Saturday, March 18, 2006

V For Verily, It Could Have Been A Great Film

This movie is rated LBB - SBC: Little bit o’ blood, somewhat bloody confused. Viewers who are squeamish with violence or viewers who remember (unlike the film makers) that Guy Fawkes was pro-Catholic may not find this film their cup of tea.

I joined my friends Josh and Matt for a V FOR VENDETTA preview. A flick with some fun visuals, some thought provoking twists (doesn't V become the evil he is fighting when he -- well, those that have seen it know what action I'm talking about), and some really powerful scenes (V at the doctor's bedside -- nice!)

And, ultimately, a movie that is too much confused by itself. Head to Jeffrey Overstreet for movie reviews; and head to The Beat, a comic book blog, to see where the confusion began. Alan Moore, author of the book (V FOR VENDETTA) on which the movie is based, rants about how Americans messed up the vision.

You see, the original is supposed to be a thought provoking juxtaposition of anarchy versus fascism (not where the movie takes it -- Conservatism versus Liberalism). Moore was shooting for moral ambiguity, and as he says it, "I didn't want to tell people what to think, I just wanted to tell people to think."

I get why the film chooses to shift the conversation -- I mean, who wants to talk about anarchy versus fascism when we can talk about our current government? And who really wants to leave a movie theatre in a state of ambiguity? Okay, I know some of us might, but the box office hunt isn't for some, it is for a wider swath. So shift the conversation, and make V a full on hero, not an ambiguous one.

SPOILER ALERT: The rest of this blog will give away plot points. Pretty much the plot points that the trailers already gave away, but still, plot points near the end of the movie. Read on at your own risk.

The film starts to run into trouble with itself as it approaches the ending. V’s goal is to create anarchy – but if the film ends in anarchy, and V is now the poster boy of anti-conservatism, doesn’t that make liberalism look like anarchy? Truth be told, V does reach his goal of anarchy long before the attack on the Parliament building – with riots, as protesters and police clash and kill each other in a bloody mess. Death and destruction in a bloody mess; hmmm, that isn’t quite the alternative one would like to suggest to replace the Republican right. So instead the filmmakers end up with an anti-climatic mix of peaceful explosions.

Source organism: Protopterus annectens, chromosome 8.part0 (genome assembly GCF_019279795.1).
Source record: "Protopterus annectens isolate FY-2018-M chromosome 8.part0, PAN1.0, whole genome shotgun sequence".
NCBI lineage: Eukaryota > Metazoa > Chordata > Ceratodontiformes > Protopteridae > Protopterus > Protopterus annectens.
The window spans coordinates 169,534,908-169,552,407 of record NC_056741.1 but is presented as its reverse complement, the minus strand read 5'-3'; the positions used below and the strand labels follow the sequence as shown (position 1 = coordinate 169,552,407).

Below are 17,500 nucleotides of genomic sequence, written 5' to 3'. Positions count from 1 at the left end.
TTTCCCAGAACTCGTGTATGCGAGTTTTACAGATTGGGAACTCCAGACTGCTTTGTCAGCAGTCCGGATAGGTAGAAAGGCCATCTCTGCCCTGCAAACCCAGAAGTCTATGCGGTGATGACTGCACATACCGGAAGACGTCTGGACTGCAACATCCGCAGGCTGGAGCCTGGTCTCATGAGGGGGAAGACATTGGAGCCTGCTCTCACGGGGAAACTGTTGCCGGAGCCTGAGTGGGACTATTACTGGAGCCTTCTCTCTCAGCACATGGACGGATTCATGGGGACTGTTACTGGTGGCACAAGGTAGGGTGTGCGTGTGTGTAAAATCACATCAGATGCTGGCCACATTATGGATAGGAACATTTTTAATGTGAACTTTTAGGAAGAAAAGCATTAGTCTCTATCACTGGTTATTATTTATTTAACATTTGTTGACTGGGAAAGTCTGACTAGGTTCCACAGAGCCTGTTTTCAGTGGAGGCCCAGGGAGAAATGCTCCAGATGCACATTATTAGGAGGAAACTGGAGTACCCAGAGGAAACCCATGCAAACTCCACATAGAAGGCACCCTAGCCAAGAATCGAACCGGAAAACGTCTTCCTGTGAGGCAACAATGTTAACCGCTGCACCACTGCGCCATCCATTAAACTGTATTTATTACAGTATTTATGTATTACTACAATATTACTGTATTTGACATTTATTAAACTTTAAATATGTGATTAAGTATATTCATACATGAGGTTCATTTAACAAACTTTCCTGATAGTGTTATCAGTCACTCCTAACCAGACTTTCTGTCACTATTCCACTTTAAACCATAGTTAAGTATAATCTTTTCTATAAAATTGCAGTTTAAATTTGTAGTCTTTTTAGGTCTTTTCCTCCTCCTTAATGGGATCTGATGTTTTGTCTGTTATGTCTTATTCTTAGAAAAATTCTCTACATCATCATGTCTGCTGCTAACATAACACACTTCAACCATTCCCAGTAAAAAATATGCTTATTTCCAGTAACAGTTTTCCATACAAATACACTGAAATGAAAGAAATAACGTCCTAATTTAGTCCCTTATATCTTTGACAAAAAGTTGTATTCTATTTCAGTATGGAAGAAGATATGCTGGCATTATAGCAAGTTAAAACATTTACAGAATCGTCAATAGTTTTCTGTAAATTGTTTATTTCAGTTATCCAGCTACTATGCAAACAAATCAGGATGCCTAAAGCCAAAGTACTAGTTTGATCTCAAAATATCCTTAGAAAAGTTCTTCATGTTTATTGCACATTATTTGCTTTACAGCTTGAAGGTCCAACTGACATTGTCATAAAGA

And it could have been so much more (it could even have been so much Moore). Critic David Denby of THE NEW YORKER pithily remarks, “ “The country “doesn’t need a building,” V says. “It needs an idea.” Yes, but “Vendetta” doesn’t have any ideas...” (Thanks again to Jeff Overstreet for the lead.) The film makes its argument about what is bad, but has no clue of what might be a worthy alternative.

It’s not as if there were no opportunities. Evie, clearly not of the government, need not have been of V either. (And considering her circumstances, she shouldn’t be on V’s side.) V comes right out and tells her (and us) that the future should be neither of the fascist or the anarchist – it belongs to Evie. So what does Evie stand for?

She blows up parliament, voting for anarchy. Mostly because she wasn’t offered an alternative by the film makers. There was no third choice to consider – and there should always be a third choice.

When I watched the movie, I had no emotional or visceral reaction to Parliament blowing up. I did have an emotional reaction to the people taking their masks off. But not a cathartic one – and it should have been cathartic. It should have been a whoop followed by silence as I sat in wonder and awe over the future of this freed society, over the potential they now hold in their hands. However, there is no potential – only a choice between anarchy and fascism.

That crowd of the cloaked maskless, that crowd of sheep who had a moment of unified courage – that is a crowd of the lost, not of the found.

Want to know my fix? Of course you do.

First, the months that Evie spends away from V should be about her discovering what a free life should look like. (True freedom is not about being free to do whatever you want, but being free to do what is right.)

Second, for the finale, after the crowds have pushed through the soldiers, when the question comes – shall we have anarchy or fascism? – Evie should choose a third way.

Instead of blowing up Parliament, a tremendous fireworks display should be set off from the building; a glorious vision of pyrotechnics that doesn’t destroy.

Evie should have stated in action that she could have destroyed, but used her freedom to chose not to.

Not that would have been an idea.

Just my thoughts,



Anonymous said...

Right on Sean. Your post articulated pretty much everything I thought when watching the film.

The only point I would add is that the film seems to be one long justification for the Stockholm Syndrome. I'm not sure this was something the filmmakers intended, but the subjectivity of Evie's experience of V ruled out an objective perspective on her clarity.

Gaffney said...

I agree. The filmmakers wanted us to forgive and follow V, after all, what he did was for her own good, and the end justifies the means... no, wait, that's just what the fascists were thinking...